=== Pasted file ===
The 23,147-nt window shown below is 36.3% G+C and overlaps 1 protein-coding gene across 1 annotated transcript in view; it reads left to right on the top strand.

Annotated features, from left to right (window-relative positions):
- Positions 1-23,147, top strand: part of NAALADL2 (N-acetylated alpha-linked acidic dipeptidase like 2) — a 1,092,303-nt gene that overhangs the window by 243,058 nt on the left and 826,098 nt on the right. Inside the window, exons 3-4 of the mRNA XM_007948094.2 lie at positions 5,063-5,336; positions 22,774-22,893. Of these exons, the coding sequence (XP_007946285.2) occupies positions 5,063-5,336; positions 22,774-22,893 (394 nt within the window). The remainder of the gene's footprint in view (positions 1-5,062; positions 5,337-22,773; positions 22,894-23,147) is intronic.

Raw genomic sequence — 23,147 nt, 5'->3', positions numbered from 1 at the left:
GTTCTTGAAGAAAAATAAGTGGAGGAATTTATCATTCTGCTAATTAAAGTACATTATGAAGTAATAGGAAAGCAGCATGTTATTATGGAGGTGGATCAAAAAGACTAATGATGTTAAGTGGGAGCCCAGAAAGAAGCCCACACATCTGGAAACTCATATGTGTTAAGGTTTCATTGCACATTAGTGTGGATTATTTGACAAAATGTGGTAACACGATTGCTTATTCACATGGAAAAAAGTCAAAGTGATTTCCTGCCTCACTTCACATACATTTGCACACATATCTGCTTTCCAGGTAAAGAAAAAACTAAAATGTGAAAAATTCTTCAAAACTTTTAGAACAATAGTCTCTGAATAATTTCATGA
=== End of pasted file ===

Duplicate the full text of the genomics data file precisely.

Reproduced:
The 23,147-nt window shown below is 36.3% G+C and overlaps 1 protein-coding gene across 1 annotated transcript in view; it reads left to right on the top strand.

Annotated features, from left to right (window-relative positions):
- Positions 1-23,147, top strand: part of NAALADL2 (N-acetylated alpha-linked acidic dipeptidase like 2) — a 1,092,303-nt gene that overhangs the window by 243,058 nt on the left and 826,098 nt on the right. Inside the window, exons 3-4 of the mRNA XM_007948094.2 lie at positions 5,063-5,336; positions 22,774-22,893. Of these exons, the coding sequence (XP_007946285.2) occupies positions 5,063-5,336; positions 22,774-22,893 (394 nt within the window). The remainder of the gene's footprint in view (positions 1-5,062; positions 5,337-22,773; positions 22,894-23,147) is intronic.

Raw genomic sequence — 23,147 nt, 5'->3', positions numbered from 1 at the left:
GTTCTTGAAGAAAAATAAGTGGAGGAATTTATCATTCTGCTAATTAAAGTACATTATGAAGTAATAGGAAAGCAGCATGTTATTATGGAGGTGGATCAAAAAGACTAATGATGTTAAGTGGGAGCCCAGAAAGAAGCCCACACATCTGGAAACTCATATGTGTTAAGGTTTCATTGCACATTAGTGTGGATTATTTGACAAAATGTGGTAACACGATTGCTTATTCACATGGAAAAAAGTCAAAGTGATTTCCTGCCTCACTTCACATACATTTGCACACATATCTGCTTTCCAGGTAAAGAAAAAACTAAAATGTGAAAAATTCTTCAAAACTTTTAGAACAATAGTCTCTGAATAATTTCATGA